If the source is to be used to generate a hydrogen ion beam or an electron beam all the openings in the anode discharge electrode are closed with dielectric plugs having axial bores (see FIG. 2) and consisting of a material with a high hydrogen content (for example, polyethylene). The plugs have a stepped shape with two radii (r1 <r2). The smaller radius r1 corresponds to the radius of the openings in the anode discharge electrode. The plugs are so inserted into the openings that the parts thereof with the greater radius r2 are disposed adjacent the series resistors Ro.
The operation of the arrangement will be described on the basis of FIGS. 1 and 2 wherein FIG. 1 shows schematically the source arrangement and FIG. 2 shows the anode discharge electrode for hydrogen and electron generation:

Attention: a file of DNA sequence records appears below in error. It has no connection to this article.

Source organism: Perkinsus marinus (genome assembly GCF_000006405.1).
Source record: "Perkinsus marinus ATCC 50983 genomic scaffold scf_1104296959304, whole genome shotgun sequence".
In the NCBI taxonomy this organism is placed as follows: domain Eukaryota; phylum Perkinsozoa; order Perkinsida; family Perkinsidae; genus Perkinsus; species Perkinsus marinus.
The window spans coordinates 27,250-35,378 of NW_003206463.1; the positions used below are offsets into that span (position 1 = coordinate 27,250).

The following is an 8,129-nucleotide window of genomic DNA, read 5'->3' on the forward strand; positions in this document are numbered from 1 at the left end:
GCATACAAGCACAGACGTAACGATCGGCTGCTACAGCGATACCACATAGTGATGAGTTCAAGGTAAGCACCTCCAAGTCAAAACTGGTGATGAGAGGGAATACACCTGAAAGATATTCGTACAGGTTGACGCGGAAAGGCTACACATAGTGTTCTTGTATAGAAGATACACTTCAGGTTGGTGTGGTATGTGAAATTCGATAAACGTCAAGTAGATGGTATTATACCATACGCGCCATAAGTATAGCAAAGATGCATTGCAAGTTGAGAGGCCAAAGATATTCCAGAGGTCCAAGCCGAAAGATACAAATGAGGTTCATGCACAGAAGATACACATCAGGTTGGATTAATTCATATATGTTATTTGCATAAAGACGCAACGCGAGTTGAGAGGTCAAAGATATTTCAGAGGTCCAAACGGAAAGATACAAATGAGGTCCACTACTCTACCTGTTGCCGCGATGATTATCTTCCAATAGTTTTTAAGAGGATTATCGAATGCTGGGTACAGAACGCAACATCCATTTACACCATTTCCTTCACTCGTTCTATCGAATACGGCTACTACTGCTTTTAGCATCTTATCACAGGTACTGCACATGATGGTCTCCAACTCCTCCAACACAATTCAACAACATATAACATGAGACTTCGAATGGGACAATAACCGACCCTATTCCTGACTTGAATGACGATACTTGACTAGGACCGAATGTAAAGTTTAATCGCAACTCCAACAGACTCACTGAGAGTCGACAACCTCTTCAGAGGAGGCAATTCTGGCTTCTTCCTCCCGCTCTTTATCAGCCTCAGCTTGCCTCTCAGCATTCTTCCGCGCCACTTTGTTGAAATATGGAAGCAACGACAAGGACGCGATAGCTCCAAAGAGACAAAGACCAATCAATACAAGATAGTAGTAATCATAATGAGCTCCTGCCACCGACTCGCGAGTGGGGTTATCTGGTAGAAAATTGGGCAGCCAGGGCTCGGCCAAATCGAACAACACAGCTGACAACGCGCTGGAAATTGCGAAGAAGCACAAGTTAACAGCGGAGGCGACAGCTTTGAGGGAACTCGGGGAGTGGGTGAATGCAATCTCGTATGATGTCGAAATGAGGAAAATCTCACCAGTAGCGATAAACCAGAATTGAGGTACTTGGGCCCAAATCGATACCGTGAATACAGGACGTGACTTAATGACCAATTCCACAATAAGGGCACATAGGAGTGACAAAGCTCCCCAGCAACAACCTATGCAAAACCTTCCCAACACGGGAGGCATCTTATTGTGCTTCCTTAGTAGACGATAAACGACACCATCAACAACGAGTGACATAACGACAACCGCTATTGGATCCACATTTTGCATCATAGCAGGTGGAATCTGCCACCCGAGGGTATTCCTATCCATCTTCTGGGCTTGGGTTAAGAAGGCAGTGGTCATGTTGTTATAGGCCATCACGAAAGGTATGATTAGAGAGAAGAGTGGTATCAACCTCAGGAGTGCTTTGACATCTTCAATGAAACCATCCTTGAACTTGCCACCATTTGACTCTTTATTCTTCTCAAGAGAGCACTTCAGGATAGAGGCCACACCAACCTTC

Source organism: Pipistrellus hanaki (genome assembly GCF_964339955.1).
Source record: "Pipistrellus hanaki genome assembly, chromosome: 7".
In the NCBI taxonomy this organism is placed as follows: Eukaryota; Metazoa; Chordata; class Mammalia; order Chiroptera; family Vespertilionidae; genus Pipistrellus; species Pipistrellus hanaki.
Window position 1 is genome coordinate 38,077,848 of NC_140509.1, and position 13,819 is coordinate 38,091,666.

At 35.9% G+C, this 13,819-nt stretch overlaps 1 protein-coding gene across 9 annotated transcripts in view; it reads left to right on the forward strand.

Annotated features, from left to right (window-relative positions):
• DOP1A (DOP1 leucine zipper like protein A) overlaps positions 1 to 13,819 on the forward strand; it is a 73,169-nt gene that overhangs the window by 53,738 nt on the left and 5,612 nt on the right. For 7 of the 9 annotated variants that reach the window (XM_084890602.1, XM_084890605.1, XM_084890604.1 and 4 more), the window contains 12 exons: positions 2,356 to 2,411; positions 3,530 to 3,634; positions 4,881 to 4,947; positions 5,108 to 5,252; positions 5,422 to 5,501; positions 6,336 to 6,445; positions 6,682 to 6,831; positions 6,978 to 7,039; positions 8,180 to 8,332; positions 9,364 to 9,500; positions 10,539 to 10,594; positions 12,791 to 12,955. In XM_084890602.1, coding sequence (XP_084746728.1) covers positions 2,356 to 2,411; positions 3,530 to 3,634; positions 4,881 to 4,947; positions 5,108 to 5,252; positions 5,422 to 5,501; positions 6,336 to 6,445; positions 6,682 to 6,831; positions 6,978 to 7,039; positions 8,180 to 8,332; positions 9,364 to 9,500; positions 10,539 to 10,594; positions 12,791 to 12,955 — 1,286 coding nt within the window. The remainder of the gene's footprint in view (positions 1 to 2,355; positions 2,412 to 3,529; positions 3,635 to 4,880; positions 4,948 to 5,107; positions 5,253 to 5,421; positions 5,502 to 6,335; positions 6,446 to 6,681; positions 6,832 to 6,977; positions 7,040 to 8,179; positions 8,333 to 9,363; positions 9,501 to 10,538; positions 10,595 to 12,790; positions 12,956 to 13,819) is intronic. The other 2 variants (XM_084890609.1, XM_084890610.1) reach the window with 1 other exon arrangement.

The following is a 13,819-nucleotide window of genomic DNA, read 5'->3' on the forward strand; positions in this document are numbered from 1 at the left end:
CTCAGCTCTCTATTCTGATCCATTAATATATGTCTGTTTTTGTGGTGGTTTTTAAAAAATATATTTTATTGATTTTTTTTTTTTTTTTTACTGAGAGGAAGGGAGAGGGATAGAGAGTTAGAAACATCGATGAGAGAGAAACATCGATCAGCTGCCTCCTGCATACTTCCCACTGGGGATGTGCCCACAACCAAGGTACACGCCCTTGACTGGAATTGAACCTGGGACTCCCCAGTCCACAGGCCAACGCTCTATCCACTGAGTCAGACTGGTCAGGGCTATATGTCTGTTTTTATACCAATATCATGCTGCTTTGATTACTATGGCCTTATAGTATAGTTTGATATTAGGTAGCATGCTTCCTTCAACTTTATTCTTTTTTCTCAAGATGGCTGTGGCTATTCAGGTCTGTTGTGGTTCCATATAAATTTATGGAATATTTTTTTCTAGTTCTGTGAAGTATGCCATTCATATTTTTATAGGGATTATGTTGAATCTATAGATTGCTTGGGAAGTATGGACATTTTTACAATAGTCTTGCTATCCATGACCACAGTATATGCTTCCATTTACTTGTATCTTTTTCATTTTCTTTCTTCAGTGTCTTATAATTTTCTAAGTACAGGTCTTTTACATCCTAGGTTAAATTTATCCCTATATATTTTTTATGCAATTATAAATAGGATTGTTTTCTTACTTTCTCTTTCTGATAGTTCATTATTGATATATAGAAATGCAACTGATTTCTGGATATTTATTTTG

A positive high voltage pulse provided by the pulse voltage generator PVG is supplied to the anode discharge electrode DE. The appearance of the high voltage at the discharge electrode leads to electric discharges between the electrode itself and the wire electrodes installed in the openings in the anode discharge electrode. The purpose of the series resistors Ro in the lines leading to the wire electrodes is to provide for a voltage differential between the discharge electrode and the wire electrodes which is sufficient to sustain a spark in additional discharge gaps even when a significant number of discharges have already occurred. The presence of the resistors and their proper dimensioning guarantees, therefore a homogeneous discharge behavior even for large-area anodes.
For the proper operation of the source the following conditions must be fulfilled:
The radius r1 of the openings in the anode discharge electrodes DE must fulfill the condition:
U/ r.sub.1 ln(r.sub.1 /r.sub.NE)!≧E.sub.b
wherein U is the applied anode voltage, rNE is the radius of the wire electrode NE and Eb is the field strength required for the development of the arc discharge. The radius r2 of the dielectric plug must fulfill the condition:
U/ r.sub.1 ln(r.sub.2 /r.sub.NE)!<E.sub.b
In a particular embodiment r2 was selected to be about 30% greater than r1.